This is kind of crazy, but a skill I would really like to learn is shoe repair. There is only one shoe repair store in my area that I know of. When they close I have no idea what I will do. IMHO old shoes, and old clothes, especially children's clothes will be great barter items. When nothing new is coming out of the factory or from overseas we are going to have to make do with what we have.
                  I have worn leather boots for a greater part of my life and had a family member that made them and saddles. With what I learned from him I could repair some boots and make tire sandals or crocks. The sandals & crocks would need the uppers, not the soles repaired most often. Learn to knit socks! they will be much in demand when ill fitting footwear is all that is available.
                  Skills, Skills Skills That is what will keep you alive the longest.

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                  • I read all this thread from the beginning and I believe alcohol is fairly underestimated bartering item. Apart from "medicinal uses" mentioned above, I strongly believe, that a bottle of good whiskey, which might not be available anymore ever, can be a piece of gold in your pocket. There will always be someone with enough resources, who will be willing to spend them on "pleasure" items.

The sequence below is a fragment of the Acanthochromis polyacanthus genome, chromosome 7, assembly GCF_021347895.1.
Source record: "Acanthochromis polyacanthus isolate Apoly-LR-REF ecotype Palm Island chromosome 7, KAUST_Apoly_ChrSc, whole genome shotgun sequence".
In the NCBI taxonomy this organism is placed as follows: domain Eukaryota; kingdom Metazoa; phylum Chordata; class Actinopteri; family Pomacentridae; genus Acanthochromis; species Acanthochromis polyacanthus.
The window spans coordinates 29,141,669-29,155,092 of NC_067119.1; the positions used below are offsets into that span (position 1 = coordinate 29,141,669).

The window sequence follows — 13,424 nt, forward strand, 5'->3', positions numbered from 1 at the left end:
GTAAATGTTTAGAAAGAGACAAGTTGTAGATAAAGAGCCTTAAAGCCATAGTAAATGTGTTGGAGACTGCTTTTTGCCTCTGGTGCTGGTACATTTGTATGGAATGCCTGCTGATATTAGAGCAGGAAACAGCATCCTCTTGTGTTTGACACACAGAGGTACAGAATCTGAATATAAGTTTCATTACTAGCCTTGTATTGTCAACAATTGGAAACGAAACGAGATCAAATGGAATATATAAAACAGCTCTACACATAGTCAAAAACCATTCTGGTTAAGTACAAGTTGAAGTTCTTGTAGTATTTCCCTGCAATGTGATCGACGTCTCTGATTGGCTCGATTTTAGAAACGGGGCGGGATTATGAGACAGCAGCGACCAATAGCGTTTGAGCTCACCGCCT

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                    • 100% + to what Yenix said.

                      Even better is to know how to make your own whiskey. Then you would be in high demand, and could name your own price. Just make sure you can protect yourself from being kidnapped because you and your skills would be more valuable than gold. This is a very serious and real caution!

                      You don't need high-tech equipment because alcohol distillation has been around a long, long time:

                      https://www.bottleneckmgmt.com/blog/...tory-timeline/

                      Here is a brief overview of the process:

                      http://www.whiskyforeveryone.com/whi...isky_made.html

                      Corn, wheat, and barley are popular grains for making alcohol. Just about anything that has the tiniest bit of natural sugars can be made into alcohol in some form or another, including wine. (I have made wine with staghorn sumac berries, of all things, and it was very fine.) I read that even wood pulp can be converted to some form of alcohol... but I don't remember the details.
                      Genius is making a way out of no way.